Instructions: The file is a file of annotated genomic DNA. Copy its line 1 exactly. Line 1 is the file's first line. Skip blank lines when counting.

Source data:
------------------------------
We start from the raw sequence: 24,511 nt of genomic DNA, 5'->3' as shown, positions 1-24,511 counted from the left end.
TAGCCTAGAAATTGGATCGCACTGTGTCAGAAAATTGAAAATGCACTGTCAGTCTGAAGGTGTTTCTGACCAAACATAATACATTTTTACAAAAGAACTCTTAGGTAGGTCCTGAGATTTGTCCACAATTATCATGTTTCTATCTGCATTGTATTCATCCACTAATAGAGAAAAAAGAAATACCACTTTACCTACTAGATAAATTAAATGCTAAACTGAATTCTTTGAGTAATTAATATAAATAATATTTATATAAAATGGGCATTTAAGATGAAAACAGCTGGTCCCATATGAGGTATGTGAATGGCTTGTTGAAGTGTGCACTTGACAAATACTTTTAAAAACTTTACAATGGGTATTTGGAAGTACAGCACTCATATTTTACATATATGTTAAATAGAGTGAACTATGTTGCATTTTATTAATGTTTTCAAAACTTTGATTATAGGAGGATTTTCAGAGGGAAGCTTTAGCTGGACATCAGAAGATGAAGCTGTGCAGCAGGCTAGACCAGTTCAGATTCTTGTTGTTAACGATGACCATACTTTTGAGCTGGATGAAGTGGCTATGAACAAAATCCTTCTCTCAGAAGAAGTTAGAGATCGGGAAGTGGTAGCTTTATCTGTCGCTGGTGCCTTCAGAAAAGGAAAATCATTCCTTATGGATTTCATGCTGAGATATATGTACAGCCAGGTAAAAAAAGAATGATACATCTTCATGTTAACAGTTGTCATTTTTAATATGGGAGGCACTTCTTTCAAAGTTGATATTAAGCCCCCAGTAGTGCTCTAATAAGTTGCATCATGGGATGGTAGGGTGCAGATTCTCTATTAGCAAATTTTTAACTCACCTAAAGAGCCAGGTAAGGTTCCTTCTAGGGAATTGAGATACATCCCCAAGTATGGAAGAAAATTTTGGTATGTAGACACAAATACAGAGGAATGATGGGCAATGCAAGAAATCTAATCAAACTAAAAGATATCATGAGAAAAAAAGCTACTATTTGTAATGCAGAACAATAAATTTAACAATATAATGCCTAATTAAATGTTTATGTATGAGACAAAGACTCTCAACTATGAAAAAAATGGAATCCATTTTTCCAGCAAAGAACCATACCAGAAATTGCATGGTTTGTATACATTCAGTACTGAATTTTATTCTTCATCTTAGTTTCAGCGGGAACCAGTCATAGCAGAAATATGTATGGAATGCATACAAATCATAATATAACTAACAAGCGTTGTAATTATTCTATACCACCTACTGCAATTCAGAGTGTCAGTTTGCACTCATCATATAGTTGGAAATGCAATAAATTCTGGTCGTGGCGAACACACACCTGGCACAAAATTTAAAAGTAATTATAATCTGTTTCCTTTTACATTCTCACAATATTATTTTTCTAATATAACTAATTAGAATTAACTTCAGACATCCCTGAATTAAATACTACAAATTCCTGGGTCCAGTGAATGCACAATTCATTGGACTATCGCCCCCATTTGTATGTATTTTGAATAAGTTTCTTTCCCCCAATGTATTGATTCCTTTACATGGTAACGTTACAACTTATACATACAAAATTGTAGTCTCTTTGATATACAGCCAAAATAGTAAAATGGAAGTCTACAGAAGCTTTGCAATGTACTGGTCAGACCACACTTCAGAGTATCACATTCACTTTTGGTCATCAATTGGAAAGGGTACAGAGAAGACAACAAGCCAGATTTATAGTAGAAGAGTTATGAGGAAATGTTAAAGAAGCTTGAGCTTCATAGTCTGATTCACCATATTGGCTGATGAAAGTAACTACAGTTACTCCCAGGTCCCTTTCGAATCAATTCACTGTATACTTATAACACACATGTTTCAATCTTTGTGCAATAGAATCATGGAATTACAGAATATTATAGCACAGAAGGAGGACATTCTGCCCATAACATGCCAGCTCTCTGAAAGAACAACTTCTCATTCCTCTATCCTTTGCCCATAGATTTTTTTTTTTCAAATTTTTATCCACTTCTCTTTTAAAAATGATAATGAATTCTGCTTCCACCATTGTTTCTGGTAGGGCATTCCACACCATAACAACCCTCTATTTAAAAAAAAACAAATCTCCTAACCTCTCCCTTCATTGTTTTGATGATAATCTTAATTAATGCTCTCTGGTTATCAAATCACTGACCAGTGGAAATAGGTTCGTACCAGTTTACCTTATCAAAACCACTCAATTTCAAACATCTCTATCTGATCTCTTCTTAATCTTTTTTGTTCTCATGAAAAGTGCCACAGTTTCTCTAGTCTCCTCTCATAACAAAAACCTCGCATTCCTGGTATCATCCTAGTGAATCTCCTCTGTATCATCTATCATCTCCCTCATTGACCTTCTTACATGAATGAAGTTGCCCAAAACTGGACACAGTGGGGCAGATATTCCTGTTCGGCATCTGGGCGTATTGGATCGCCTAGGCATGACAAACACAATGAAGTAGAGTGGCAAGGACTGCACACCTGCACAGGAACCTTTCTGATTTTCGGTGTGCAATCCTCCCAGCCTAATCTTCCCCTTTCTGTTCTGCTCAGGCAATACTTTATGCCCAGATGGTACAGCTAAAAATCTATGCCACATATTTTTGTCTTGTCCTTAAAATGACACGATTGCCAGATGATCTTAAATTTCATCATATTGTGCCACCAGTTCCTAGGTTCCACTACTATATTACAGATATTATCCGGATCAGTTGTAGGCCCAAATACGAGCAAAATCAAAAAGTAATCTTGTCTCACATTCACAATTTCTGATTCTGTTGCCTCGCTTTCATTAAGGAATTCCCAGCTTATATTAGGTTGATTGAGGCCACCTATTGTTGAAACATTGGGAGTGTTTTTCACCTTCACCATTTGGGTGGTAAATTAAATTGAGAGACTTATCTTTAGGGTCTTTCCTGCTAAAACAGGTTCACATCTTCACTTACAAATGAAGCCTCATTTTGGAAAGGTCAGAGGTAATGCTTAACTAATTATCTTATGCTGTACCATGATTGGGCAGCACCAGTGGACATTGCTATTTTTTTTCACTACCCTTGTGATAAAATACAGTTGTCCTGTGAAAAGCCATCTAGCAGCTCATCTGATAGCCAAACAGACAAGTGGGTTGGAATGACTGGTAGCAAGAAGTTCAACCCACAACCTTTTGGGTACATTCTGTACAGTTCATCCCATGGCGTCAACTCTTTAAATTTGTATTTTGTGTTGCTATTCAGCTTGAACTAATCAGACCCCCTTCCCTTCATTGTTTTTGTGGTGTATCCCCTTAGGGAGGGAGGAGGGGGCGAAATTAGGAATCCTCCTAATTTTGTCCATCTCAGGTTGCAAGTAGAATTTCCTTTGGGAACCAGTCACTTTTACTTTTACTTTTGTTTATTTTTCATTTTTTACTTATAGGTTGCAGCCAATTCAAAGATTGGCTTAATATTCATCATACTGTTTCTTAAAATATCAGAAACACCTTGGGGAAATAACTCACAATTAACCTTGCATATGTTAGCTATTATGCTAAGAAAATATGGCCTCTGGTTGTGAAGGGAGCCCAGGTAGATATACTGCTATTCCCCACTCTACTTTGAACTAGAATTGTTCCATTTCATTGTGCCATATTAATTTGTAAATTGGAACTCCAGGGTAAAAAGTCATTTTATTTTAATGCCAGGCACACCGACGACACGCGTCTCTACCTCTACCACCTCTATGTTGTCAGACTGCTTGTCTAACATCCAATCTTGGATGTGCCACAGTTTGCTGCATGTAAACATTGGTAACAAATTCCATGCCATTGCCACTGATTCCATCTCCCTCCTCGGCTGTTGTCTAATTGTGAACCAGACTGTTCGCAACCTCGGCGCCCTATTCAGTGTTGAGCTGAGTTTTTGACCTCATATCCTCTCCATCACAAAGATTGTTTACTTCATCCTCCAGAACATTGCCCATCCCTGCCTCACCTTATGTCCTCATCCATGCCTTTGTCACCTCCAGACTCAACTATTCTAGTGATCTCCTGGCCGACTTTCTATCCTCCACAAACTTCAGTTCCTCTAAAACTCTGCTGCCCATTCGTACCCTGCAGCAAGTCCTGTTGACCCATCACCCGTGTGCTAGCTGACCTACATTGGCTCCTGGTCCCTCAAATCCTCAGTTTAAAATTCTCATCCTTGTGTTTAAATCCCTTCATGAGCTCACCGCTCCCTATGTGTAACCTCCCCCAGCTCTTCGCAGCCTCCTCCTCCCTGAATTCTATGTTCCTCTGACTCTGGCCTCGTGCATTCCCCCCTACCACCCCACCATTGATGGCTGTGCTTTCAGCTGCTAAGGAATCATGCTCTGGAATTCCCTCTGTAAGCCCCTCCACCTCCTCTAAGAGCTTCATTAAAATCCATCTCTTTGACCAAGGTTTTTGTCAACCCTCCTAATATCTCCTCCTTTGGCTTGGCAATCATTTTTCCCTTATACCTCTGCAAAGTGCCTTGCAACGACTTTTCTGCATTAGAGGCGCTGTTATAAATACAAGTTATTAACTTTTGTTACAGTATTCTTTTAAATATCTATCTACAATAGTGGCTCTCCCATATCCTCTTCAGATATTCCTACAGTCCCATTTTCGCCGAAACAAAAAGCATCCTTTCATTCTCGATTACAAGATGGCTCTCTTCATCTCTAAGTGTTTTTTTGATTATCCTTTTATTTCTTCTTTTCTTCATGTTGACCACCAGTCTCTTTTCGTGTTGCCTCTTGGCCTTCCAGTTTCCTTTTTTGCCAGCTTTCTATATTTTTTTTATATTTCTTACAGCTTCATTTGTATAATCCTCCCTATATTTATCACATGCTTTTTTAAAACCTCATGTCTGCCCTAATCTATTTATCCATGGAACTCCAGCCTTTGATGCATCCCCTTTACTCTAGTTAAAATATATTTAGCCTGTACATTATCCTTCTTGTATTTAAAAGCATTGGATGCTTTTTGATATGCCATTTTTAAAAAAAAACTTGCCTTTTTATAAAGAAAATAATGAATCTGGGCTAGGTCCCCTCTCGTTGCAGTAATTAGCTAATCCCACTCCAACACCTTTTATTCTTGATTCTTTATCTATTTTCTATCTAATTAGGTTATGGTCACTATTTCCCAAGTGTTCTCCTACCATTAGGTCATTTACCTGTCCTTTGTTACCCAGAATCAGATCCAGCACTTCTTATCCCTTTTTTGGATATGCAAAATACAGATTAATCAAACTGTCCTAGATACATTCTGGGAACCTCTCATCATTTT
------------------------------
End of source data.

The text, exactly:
We start from the raw sequence: 24,511 nt of genomic DNA, 5'->3' as shown, positions 1-24,511 counted from the left end.